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Facebook CEO Mark Zuckerberg announced three long-overdue measures this week that will soon allow users to control how much privacy they give up when they use apps.
Here's a summary of these new Facebook privacy measures, which are set to be rolled out over the next few weeks and months:
The Facebook Login is the way you login to various "apps" using your Facebook credentials. This saves you the hassle of having to remember numerous logins and passwords.
It used to be that when you signed up with an app using Facebook, the app would just tell you what information Facebook was about to hand over to it. You could agree to everything or choose to not sign up with the app. That is actually still the case, but according to Wednesday's announcement, the "new Facebook login" will eventually let you choose what information Facebook shares with apps.
This is supposed to be rolling out over the next few months. In the meantime, you still need to tell the Scrabble app your birthday if you want to play it.
Facebook also promises to start reviewing new apps that use the Facebook Login to make sure they are only asking for information they really need and to make sure they aren't posting to Facebook on your behalf without explicit permission.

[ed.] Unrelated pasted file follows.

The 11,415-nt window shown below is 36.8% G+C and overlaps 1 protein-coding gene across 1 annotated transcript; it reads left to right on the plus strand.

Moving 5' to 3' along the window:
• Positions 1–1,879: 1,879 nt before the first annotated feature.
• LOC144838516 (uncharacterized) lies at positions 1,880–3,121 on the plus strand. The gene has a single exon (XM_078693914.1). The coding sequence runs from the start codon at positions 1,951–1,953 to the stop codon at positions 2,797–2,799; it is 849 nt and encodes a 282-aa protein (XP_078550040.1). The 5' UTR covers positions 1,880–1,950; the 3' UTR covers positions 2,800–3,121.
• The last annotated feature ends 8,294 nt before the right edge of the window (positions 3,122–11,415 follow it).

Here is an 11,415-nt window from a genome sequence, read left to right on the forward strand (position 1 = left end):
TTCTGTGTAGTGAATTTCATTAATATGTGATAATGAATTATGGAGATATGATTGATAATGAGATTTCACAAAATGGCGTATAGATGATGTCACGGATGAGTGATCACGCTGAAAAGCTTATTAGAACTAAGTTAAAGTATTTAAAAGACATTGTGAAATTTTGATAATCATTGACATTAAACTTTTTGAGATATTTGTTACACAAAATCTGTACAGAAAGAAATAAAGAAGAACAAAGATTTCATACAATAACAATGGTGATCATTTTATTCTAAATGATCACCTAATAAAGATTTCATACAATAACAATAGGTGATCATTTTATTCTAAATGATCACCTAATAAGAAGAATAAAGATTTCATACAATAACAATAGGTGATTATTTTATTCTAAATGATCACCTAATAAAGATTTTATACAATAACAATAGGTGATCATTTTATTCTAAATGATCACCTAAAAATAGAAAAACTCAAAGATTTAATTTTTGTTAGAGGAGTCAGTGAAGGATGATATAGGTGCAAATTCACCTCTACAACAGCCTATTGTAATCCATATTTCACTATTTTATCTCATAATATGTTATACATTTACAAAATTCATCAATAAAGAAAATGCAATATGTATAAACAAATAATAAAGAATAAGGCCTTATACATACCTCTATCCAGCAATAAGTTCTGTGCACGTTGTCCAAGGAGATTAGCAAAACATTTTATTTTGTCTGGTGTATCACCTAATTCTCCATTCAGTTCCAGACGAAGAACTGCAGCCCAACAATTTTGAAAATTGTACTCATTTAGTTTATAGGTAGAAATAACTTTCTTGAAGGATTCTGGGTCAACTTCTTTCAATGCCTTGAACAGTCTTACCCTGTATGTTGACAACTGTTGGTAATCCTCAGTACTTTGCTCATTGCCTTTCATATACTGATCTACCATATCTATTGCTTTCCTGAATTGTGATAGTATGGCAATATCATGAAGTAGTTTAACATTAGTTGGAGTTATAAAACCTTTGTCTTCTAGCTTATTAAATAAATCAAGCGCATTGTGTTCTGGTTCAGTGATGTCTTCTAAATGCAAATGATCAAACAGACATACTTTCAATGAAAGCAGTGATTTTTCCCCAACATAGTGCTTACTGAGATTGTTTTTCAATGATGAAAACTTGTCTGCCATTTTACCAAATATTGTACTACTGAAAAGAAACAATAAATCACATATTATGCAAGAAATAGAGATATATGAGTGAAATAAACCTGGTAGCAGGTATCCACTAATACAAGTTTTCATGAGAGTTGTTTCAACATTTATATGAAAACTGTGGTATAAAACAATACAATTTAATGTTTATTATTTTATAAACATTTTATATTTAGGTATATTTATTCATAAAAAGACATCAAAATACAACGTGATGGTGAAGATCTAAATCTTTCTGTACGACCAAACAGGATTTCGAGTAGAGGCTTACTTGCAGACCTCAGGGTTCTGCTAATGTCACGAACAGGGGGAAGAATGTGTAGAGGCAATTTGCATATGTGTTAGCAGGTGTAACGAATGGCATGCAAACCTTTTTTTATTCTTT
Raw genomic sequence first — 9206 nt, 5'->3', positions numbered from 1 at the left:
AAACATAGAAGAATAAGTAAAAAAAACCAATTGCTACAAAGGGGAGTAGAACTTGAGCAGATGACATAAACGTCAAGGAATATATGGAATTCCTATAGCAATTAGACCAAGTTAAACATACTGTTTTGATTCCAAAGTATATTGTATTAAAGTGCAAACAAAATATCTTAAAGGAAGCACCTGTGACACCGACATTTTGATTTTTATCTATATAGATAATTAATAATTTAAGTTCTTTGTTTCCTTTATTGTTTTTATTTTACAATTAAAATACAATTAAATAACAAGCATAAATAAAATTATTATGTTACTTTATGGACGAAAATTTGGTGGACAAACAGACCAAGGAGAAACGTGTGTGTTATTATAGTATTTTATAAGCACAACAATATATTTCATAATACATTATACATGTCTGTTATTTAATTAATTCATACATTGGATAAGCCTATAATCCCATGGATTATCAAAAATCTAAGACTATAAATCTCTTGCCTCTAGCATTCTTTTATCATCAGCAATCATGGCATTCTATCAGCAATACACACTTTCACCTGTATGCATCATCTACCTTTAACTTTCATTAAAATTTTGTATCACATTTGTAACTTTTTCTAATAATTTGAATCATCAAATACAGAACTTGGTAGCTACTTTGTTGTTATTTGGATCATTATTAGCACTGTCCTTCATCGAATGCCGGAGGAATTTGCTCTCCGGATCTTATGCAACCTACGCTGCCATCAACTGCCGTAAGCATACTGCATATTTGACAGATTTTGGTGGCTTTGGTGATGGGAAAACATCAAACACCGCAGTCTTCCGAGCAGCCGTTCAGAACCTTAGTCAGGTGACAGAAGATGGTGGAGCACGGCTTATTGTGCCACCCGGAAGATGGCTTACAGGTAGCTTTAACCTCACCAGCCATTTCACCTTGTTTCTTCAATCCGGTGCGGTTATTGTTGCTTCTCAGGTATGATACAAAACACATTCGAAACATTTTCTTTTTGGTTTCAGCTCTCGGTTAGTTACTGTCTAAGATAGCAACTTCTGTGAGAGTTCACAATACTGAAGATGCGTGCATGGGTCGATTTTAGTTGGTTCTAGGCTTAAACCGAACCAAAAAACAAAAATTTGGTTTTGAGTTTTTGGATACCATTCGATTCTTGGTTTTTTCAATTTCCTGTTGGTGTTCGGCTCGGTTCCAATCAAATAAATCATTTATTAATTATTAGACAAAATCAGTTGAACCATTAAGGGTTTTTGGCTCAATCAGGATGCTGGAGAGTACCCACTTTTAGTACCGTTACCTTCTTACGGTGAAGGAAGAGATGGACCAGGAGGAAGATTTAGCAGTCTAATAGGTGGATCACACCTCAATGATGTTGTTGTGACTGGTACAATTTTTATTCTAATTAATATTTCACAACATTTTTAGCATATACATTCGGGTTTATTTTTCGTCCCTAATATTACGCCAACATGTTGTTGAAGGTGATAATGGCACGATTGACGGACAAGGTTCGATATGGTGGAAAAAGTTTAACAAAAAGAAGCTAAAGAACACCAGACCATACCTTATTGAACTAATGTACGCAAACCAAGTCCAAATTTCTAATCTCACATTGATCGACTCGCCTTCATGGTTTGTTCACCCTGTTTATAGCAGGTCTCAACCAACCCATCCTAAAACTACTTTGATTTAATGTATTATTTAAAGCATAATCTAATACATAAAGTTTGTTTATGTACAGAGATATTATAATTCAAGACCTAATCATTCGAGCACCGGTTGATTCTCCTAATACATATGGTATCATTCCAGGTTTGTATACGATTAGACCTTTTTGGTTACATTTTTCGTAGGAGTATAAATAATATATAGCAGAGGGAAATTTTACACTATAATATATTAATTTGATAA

"Anonymous Logins" would let you try out apps without sharing your personal information with developers (i.e., app makers). Facebook is currently testing this out with a few developers and plans "to open it up to more developers in the coming months."
Facebook also announced a redesigned dashboard where users will see a list of the apps they use, allowing them to manage permissions or remove apps. It'll be rolled out over the next few weeks. The current dashboard is actually pretty good; it lets you see all the apps you've signed up with and remove any you don't want. To go to it, open up Facebook in a browser window, click on Settings, then click on Apps.
Facebook has been widely criticized and often sued over its approach to user privacy, which allegedly includes scanning user messages to find data to sell to advertisers and tracking user Internet activity after they sign off of Facebook. (It should be noted that Facebook denies any wrongdoing.)
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